Their bloody trail is unmistakeable in the North-Central states, with Benue, Taraba, Nasarawa and Kogi the major tipping points. These days, herdsmen kill the locals with impunity and appropriate their farmland in the South-West, South-East and South-South. Like its predecessors, the Buhari government has watched on helplessly. It is playing with fire.
This is obvious in its crude response to Obasanjo, who advised that the major stakeholders in Nigeria, including the traditional institutions, the military chiefs past and present, governors and religious leaders, should sit down and chart the way forward. Lai Mohammed, the Minister of Information and Culture, exemplifies the muddled, hollow thinking in government, accusing Obasanjo of wanting to “divide the country.” Sule Lamido, an Obasanjo ally, audaciously accused the former President of bigotry. Both of them are wide of the mark.
The Buhari government should stop living in denial that poverty is at the heart of the ongoing mess. Without a doubt, Boko Haram is fighting a religious war. Like al-Qaeda, Taliban, al-Shabab and all Islamist terrorist groups, the essence of Boko Haram is to conquer, or wipe out every community that does not subscribe to its warped, narrow ideology. The 2018 Global Terrorism Index stated that Nigeria is the third most terrorised country in the world (after Iraq and Afghanistan). This is because 4,940 Nigerians died in terrorist acts in 2016; 1,832 in 2017 and 1,532 in 2018. The acting Inspector-General of Police, Mohammed Adamu, stated that 1,075 Nigerians were killed by criminals and 685 kidnapped in first quarter 2019. This is a high casualty rate for a country that is not at war with another country, making every Nigerian a potential victim.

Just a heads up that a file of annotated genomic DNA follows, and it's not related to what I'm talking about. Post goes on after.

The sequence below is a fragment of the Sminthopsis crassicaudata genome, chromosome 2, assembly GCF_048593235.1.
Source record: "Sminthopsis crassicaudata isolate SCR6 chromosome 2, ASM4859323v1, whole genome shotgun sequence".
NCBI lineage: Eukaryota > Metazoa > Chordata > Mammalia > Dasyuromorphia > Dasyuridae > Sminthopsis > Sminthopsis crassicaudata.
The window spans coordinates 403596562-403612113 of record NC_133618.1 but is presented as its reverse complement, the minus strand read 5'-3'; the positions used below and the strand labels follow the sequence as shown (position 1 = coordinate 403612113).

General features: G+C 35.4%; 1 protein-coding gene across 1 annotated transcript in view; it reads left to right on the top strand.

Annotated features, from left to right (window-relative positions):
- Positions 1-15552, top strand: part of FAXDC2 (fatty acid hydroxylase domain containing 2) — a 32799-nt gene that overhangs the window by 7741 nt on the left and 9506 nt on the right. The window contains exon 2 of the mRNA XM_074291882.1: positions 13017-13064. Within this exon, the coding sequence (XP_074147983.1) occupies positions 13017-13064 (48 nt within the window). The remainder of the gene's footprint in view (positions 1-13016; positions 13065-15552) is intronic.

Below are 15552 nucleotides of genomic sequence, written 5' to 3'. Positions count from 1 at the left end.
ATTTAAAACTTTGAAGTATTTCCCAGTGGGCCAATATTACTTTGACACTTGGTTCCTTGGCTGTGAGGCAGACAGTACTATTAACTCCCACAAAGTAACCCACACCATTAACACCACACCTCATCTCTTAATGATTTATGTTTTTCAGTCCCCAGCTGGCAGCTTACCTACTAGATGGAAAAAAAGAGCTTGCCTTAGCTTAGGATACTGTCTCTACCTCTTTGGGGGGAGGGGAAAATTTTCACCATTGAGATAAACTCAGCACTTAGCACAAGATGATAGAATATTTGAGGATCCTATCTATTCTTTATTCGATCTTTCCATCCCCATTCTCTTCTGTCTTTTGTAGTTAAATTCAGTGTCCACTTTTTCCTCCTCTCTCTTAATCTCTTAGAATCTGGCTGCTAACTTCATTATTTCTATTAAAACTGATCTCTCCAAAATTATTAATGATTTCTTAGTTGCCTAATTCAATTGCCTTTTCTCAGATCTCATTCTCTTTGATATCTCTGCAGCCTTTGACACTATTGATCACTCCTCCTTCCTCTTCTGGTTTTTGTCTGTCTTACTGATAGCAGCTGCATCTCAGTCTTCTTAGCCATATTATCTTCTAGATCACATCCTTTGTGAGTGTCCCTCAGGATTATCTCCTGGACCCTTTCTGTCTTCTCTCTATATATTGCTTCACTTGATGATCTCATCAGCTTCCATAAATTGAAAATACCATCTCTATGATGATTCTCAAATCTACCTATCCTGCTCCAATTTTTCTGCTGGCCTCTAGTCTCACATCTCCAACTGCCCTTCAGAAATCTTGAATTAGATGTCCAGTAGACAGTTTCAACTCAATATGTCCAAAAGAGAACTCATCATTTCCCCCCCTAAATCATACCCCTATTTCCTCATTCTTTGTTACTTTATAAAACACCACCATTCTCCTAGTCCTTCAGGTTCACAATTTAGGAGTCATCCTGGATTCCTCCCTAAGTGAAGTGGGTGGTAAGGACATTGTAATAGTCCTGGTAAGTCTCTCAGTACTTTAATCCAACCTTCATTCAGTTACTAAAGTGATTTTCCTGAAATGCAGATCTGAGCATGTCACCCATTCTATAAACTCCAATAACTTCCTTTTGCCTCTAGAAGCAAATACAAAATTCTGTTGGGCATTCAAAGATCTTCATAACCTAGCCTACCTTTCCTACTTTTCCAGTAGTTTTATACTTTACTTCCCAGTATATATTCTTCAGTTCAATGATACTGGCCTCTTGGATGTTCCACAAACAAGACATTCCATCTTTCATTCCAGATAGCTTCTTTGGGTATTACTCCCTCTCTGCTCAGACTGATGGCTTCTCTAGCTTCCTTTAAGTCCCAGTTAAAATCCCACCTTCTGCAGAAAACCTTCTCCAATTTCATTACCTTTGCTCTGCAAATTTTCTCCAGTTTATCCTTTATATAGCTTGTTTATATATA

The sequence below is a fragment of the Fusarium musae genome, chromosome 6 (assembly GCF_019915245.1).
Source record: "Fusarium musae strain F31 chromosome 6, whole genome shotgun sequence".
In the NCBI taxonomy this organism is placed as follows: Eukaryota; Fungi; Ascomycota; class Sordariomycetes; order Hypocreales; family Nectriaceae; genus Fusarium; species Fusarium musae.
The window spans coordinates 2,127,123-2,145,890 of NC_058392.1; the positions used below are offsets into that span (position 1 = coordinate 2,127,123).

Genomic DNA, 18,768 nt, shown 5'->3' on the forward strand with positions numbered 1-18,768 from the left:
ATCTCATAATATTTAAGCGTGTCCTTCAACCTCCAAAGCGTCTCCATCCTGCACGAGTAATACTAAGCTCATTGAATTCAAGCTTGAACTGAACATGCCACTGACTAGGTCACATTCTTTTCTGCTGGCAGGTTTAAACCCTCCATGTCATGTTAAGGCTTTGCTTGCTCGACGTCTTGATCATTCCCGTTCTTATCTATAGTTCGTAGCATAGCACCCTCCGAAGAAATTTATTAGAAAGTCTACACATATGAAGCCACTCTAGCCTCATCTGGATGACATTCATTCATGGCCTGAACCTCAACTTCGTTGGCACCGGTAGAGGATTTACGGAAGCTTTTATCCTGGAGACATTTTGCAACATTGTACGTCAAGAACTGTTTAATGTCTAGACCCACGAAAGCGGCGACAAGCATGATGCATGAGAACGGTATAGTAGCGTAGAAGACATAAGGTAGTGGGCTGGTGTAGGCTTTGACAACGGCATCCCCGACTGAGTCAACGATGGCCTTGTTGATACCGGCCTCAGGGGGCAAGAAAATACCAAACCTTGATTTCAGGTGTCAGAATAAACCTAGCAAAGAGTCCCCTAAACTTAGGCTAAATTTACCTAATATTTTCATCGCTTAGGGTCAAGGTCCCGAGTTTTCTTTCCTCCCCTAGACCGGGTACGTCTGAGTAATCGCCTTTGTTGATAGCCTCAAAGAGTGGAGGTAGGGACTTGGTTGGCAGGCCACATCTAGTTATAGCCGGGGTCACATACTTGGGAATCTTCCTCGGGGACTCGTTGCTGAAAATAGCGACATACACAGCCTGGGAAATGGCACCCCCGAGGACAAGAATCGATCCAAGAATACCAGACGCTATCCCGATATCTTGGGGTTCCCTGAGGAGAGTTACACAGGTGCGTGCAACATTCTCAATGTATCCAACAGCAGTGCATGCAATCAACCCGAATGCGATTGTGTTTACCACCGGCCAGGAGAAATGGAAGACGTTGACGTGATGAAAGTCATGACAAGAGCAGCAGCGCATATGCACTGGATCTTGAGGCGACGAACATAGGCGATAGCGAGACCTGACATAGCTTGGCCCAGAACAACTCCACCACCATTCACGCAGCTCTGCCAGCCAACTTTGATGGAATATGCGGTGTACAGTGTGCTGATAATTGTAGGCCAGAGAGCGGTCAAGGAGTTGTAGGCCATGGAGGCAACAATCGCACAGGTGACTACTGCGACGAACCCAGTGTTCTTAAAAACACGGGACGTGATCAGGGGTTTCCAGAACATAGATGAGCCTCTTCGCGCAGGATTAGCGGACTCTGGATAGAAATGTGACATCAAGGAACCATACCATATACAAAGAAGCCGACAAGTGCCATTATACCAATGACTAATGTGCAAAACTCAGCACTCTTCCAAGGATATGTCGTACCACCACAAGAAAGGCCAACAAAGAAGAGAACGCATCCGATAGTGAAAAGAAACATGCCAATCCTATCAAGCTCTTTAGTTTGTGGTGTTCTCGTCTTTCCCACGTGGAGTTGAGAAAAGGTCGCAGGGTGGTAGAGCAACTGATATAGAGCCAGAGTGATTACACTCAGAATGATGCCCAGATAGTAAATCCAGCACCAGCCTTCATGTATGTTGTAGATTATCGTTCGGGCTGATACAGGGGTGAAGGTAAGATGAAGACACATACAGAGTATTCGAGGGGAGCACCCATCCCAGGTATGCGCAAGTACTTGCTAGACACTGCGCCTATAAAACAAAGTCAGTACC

Theophilus Danjuma, a former Chief of Army Staff, stated that Nigeria could not survive a religious war. As it is, Nigeria is walking on thin ice; its future is precarious; its security forces poorly trained, poorly equipped, ill-motivated and divided along religious and ethnic lines. Boko Haram is now entrenched because the Nigerian leadership failed to deal with it at incipiency. In the North, its other manifestations are in banditry and kidnapping, which have rendered Zamfara, Katsina and Kaduna states so insecure that farming has been jeopardised there. Like a bush fire, the plague is spreading to the South, which is why Obasanjo has called on the government to seek international assistance to fight the Islamism.
But all hope is not lost. Although it took a number of years, the United States and the European Union coalition that was established in September 2014 triggered the liquidation process of ISIS in Syria and Iraq. The coalition partners can help with the intelligence, resources and technological inputs to defeat the terrorists.
Like Morocco, the Federal Government should tame religious extremism, especially in the North, where it is being sustained by misguided Islamic preachers. Instead of almajiri schooling, state governments should elevate Western education throughout the country to wean the populace from salafism.